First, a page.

What’s going on with this owl?

Scientific classification
Kingdom: Animalia = Animal
Phylum:Chordata = Chordates
Class: Aves = Birds
Order: Strigiformes = Owls
Family: Strigidae = True Owls
Genus species (Scientific Name): Megascops asio = Eastern Screech Owl

There is a range of choices we have when crafting the first question for a science discussion. For example, if the object is an Eastern Screech Owl, some of the choices I might have include: “animal,” “bird,” “raptor,” “owl,” or “Eastern Screech Owl.” With school-age audiences, I typically choose the name “bird” or “owl” as my classifiers. My reasoning for “bird” versus “animal” is that most audiences have a preconceived classification of physical characteristics of a bird including: wings, feathers, and a beak, leaving little ambiguity for authentic discussion; however, with young students, naming the animal a “bird” instead of “owl” may provide me the opportunity to use the second question (Q2), “What do you see that makes you say it’s an owl?” This allows the students to provide their own thinking and evidence with the group and name the feature or behavior they observe. With an adult audience, however, when I have tried using the label “bird” verus “owl”, when looking at an owl, their comments indicate frustration and perhaps a perceived lack of respect for pushing them to verbalize what is already a “known” classification.

What’s going on with this skull?

In preparing for a VTS in science discussion, I also find the need to reflect on who is in the audience and how the opening question might provide a structure for meaning-making and a sense of security for that audience. The challenge is finding a balance between what might be learned through observation and what cannot be learned by looking. This is an important distinction when deciding on a label. Additionally, it is important to consider how naming, or providing too much context, might hinder someone from looking more deeply. We can make a supportive choice by striving to find a balance by providing just enough of a label to offer a framework as well as support an entry point for curiosity.

Reflecting on the demographics of your audience might be valuable in your initial choice. I have found adults tend to feel more secure when you use a specific name, as the label can allow them to feel relaxed enough to look at the animal in front of them without the perception that this is a guessing game with one right answer. With younger audiences, when I perceive an animal to have some natural ambiguity, I might try labeling it with a broader term rather than the specific species. I have observed that younger people, especially those with VTS experience, can sometimes let go of the need to first name the object and can enjoy the questioning, puzzling, and unfamiliarity of the situation. Additionally, we have found with natural science objects that sometimes opening with more specificity about what we are observing (i.e. asking the audience to focus on the behavior of the animals or to direct their looking toward comparing the animals) has proven supportive of the inquiry process. When doing so, this is an additional way the opening request and first question have been modified (i.e. “What’s going on with the behavior of this animal?” or “What’s going on when you compare these two owls?”).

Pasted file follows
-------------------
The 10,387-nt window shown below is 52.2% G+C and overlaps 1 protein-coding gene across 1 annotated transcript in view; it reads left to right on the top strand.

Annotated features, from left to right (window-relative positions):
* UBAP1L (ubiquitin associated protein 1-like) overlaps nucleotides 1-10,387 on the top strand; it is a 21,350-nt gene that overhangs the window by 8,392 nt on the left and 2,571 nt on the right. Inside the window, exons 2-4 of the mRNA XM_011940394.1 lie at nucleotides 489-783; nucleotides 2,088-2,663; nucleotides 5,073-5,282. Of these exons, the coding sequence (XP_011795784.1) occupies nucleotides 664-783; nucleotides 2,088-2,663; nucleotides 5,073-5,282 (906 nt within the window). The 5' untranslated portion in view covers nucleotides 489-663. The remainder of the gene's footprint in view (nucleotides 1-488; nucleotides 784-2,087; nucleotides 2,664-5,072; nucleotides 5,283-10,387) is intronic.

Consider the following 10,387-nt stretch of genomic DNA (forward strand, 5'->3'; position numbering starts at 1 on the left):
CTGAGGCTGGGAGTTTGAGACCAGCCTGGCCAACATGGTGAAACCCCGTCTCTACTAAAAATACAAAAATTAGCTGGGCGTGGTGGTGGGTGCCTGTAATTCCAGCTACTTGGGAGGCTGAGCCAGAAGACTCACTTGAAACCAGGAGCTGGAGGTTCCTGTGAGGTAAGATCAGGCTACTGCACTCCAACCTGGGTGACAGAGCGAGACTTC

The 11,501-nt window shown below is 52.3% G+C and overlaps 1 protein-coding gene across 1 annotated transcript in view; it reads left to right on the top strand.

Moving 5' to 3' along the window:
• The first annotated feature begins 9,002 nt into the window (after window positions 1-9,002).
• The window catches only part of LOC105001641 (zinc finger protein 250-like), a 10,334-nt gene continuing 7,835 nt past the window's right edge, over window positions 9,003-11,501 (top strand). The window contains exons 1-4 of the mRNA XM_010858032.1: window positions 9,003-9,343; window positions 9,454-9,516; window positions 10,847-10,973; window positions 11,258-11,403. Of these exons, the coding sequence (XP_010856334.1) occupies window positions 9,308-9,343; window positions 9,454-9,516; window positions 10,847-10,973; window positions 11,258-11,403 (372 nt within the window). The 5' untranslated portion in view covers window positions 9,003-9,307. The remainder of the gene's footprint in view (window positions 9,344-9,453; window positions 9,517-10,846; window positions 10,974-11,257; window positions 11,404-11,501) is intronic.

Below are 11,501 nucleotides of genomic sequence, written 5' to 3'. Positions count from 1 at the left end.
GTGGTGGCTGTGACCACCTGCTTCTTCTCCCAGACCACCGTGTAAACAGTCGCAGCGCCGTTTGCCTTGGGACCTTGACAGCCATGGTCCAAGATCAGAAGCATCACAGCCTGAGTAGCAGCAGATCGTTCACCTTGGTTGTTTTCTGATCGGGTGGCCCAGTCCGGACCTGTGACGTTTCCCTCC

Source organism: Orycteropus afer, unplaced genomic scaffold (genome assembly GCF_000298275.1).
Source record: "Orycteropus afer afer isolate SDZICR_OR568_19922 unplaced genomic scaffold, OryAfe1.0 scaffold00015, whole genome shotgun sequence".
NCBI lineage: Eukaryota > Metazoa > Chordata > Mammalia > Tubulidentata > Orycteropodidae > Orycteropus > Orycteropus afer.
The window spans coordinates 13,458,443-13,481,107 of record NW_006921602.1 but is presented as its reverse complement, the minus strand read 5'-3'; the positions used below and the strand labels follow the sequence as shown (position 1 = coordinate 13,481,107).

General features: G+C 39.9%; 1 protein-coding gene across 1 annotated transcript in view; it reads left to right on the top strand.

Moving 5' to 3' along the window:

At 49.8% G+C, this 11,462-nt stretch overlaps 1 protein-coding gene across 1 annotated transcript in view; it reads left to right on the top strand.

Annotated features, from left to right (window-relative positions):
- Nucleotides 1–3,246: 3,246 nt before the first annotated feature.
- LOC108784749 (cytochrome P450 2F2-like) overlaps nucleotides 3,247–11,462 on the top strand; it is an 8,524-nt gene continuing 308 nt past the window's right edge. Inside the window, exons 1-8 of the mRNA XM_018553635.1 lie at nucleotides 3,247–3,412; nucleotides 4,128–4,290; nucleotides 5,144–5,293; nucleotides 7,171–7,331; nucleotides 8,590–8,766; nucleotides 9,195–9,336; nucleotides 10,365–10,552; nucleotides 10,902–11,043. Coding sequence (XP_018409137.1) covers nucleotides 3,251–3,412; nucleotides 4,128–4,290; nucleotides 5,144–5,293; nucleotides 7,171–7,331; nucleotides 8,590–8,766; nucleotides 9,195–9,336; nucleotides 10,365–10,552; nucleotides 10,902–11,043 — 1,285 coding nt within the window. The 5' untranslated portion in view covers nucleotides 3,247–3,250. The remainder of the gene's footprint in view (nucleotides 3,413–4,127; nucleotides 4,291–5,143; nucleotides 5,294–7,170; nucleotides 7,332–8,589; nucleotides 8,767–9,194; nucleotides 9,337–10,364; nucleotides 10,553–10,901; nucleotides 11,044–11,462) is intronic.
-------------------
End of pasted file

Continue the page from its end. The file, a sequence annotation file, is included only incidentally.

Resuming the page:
What’s going on with this Common Loon?

Even with young students, however, I have found occasions when being too vague has led the group into a shorter, more limited VTS discussion. For example, during one class we brought out a taxidermy of a loon, a relatively large, black and white bird found in northern North America that frequently dives for fish. One facilitator began the discussion with “What’s going on with this Common Loon?” and noted the students primarily mentioned physical details of the bird (colors, patterns, and size) and reflected on personal encounters. They verbalized what they could see and added inferences based on the object as well as memories of real life experiences. For this group the label of “Common Loon” seemed to give them a starting point. Another opened with “What’s going on with this bird?” and reflected that the group circled around the need to name the animal and hear confirmation of what it was they were observing. For this group, the use of the word “bird” in the opening question appeared to stagnate their thinking; they were looking for a place to grab and could not move past not knowing the name of the animal.

So, when in a VTS discussion a “picture” is not a picture, I do not believe there is a single, magical substitute for the word “picture” in the first question (Q1). As we explore new applications for VTS, it is important to be reflective facilitators and keep in mind that our goal is not to hide information; it is all about creating an enriching VTS experience where the learners can talk themselves into their own learning. It is my job to set them up for success while using VTS as a tool for science exploration. At The Wild Center, as we explore the natural history of the Adirondacks, I am on this journey along with the students, using VTS as a powerful discussion tool and framework to guide us. For more information about The Wild Center’s work focused on science content with VTS, please visit the VTS subscription pages: VTS in Science in Taking VTS Further.

Kerri Ziemann is the Program Director at The Wild Center, a natural history museum in the Adirondacks of New York. Kerri led the four year IMLS VTS in Science project and manages and supports all interpretive programming initiatives. Kerri enjoys exploring natural history through innovative environmental teaching strategies and placed-based education while striving to connect visitors to the Adirondack Park and its inhabitants.